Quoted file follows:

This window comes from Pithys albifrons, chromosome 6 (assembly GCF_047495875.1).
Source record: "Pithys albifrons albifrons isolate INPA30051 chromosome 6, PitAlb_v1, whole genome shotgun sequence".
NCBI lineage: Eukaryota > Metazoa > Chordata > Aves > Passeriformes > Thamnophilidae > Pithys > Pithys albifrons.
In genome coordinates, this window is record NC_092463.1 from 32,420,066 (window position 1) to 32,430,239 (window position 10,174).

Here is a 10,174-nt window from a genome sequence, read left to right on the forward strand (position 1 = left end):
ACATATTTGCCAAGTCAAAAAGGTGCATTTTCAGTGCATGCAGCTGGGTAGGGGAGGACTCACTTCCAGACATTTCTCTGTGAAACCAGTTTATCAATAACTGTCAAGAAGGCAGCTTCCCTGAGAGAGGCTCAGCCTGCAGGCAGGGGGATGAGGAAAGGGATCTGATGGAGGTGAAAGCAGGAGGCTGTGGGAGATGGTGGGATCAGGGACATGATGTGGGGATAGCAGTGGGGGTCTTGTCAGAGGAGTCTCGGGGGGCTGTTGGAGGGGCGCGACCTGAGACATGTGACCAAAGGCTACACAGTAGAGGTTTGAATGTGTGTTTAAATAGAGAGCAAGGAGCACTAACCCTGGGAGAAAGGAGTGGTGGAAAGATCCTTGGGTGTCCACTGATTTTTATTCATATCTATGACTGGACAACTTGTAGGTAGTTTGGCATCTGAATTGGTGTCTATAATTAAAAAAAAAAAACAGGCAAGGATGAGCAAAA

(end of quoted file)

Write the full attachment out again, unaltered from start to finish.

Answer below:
This window comes from Pithys albifrons, chromosome 6 (assembly GCF_047495875.1).
Source record: "Pithys albifrons albifrons isolate INPA30051 chromosome 6, PitAlb_v1, whole genome shotgun sequence".
NCBI lineage: Eukaryota > Metazoa > Chordata > Aves > Passeriformes > Thamnophilidae > Pithys > Pithys albifrons.
In genome coordinates, this window is record NC_092463.1 from 32,420,066 (window position 1) to 32,430,239 (window position 10,174).

Here is a 10,174-nt window from a genome sequence, read left to right on the forward strand (position 1 = left end):
ACATATTTGCCAAGTCAAAAAGGTGCATTTTCAGTGCATGCAGCTGGGTAGGGGAGGACTCACTTCCAGACATTTCTCTGTGAAACCAGTTTATCAATAACTGTCAAGAAGGCAGCTTCCCTGAGAGAGGCTCAGCCTGCAGGCAGGGGGATGAGGAAAGGGATCTGATGGAGGTGAAAGCAGGAGGCTGTGGGAGATGGTGGGATCAGGGACATGATGTGGGGATAGCAGTGGGGGTCTTGTCAGAGGAGTCTCGGGGGGCTGTTGGAGGGGCGCGACCTGAGACATGTGACCAAAGGCTACACAGTAGAGGTTTGAATGTGTGTTTAAATAGAGAGCAAGGAGCACTAACCCTGGGAGAAAGGAGTGGTGGAAAGATCCTTGGGTGTCCACTGATTTTTATTCATATCTATGACTGGACAACTTGTAGGTAGTTTGGCATCTGAATTGGTGTCTATAATTAAAAAAAAAAAACAGGCAAGGATGAGCAAAA